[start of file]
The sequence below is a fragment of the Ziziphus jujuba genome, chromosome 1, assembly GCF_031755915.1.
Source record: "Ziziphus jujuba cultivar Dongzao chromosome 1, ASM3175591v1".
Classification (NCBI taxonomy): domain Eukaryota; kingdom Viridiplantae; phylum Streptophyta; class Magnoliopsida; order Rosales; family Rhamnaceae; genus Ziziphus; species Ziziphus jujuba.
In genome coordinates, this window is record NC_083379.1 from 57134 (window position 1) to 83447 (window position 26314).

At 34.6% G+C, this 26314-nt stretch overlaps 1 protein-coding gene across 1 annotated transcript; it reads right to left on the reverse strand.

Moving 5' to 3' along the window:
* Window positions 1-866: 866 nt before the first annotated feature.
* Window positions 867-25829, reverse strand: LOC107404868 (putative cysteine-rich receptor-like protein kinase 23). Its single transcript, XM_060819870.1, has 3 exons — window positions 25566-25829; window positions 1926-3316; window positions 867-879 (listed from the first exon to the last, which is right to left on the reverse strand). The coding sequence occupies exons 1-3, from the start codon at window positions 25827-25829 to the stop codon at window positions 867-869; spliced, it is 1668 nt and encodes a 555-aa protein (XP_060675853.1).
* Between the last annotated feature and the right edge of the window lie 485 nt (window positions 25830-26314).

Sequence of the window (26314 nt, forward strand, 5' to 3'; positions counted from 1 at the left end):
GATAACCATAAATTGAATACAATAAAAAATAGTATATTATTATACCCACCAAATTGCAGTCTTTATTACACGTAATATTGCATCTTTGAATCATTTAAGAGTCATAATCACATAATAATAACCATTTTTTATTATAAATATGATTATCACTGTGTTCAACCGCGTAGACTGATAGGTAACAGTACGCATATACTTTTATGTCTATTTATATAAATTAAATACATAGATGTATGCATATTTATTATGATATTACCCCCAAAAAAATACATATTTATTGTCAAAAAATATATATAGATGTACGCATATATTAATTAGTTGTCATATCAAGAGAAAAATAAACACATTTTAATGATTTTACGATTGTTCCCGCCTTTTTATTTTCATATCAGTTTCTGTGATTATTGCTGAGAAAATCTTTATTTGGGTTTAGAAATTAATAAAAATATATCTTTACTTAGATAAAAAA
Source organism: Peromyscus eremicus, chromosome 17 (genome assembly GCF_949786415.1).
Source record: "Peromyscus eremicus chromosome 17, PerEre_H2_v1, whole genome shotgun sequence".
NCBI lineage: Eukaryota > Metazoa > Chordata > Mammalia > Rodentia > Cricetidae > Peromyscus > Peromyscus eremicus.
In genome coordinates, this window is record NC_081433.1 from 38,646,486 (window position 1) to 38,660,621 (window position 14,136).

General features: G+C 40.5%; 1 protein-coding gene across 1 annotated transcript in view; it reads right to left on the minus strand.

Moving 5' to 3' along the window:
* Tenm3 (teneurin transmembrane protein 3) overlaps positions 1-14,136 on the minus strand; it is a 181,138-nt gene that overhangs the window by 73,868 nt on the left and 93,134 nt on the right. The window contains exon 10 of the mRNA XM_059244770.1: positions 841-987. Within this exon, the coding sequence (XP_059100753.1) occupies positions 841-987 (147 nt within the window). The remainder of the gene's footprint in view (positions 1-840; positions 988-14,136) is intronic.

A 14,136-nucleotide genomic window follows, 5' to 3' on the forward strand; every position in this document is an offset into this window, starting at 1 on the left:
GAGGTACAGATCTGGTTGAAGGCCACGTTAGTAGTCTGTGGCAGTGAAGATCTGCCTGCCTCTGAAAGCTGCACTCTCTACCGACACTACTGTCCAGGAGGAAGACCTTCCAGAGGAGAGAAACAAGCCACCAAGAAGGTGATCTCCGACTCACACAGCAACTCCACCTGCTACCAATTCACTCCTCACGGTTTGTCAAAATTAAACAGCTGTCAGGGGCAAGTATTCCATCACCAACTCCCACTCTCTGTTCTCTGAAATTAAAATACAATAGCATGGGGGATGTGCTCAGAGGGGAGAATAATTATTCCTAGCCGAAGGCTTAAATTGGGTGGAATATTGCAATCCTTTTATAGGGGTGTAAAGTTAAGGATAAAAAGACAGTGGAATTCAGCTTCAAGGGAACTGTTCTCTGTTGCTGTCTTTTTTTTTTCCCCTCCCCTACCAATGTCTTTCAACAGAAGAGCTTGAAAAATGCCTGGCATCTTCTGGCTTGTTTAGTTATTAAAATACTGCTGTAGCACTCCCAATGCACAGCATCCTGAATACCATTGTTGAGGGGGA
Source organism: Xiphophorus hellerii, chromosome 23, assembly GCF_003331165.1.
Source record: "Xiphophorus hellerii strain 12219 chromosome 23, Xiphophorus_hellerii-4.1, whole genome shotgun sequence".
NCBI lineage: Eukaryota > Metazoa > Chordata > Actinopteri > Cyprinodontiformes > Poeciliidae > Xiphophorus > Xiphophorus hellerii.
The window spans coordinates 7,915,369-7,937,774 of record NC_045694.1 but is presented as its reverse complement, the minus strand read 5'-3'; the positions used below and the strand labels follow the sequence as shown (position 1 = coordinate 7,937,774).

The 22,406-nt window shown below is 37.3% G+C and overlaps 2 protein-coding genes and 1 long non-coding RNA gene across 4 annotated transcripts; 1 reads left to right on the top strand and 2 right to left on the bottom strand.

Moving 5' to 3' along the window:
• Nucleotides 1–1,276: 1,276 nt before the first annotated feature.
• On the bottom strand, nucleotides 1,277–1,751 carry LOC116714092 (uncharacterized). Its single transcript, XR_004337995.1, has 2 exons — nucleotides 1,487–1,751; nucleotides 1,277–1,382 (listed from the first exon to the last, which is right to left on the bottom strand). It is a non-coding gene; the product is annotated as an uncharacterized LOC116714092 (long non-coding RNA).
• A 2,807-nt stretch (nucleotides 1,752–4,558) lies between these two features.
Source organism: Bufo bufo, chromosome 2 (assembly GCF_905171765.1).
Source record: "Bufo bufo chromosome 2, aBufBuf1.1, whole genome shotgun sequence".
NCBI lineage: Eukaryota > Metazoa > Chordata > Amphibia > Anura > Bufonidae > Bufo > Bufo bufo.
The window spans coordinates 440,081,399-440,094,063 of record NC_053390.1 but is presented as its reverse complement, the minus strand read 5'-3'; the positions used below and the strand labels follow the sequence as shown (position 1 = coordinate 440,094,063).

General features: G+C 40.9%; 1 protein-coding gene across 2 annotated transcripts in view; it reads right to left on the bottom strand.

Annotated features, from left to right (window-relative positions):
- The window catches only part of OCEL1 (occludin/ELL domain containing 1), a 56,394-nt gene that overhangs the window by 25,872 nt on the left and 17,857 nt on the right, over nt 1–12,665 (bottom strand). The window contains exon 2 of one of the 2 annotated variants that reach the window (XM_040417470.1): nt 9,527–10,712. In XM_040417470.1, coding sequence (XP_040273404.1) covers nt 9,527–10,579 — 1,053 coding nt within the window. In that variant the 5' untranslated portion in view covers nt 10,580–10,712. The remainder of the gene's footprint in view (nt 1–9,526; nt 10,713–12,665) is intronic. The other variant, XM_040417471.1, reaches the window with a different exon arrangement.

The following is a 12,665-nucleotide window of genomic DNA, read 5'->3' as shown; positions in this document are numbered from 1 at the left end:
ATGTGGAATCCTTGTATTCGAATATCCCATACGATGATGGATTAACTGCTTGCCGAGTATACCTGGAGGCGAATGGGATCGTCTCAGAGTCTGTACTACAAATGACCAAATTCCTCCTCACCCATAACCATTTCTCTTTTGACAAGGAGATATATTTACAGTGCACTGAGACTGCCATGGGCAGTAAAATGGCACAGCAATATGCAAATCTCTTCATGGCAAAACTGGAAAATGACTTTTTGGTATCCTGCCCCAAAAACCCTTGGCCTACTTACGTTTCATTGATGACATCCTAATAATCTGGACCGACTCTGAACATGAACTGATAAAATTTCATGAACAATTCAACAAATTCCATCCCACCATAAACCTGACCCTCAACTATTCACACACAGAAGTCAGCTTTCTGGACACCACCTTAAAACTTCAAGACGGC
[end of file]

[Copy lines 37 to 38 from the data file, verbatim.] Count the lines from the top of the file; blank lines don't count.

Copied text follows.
The following is a 12,665-nucleotide window of genomic DNA, read 5'->3' as shown; positions in this document are numbered from 1 at the left end:
ATGTGGAATCCTTGTATTCGAATATCCCATACGATGATGGATTAACTGCTTGCCGAGTATACCTGGAGGCGAATGGGATCGTCTCAGAGTCTGTACTACAAATGACCAAATTCCTCCTCACCCATAACCATTTCTCTTTTGACAAGGAGATATATTTACAGTGCACTGAGACTGCCATGGGCAGTAAAATGGCACAGCAATATGCAAATCTCTTCATGGCAAAACTGGAAAATGACTTTTTGGTATCCTGCCCCAAAAACCCTTGGCCTACTTACGTTTCATTGATGACATCCTAATAATCTGGACCGACTCTGAACATGAACTGATAAAATTTCATGAACAATTCAACAAATTCCATCCCACCATAAACCTGACCCTCAACTATTCACACACAGAAGTCAGCTTTCTGGACACCACCTTAAAACTTCAAGACGGC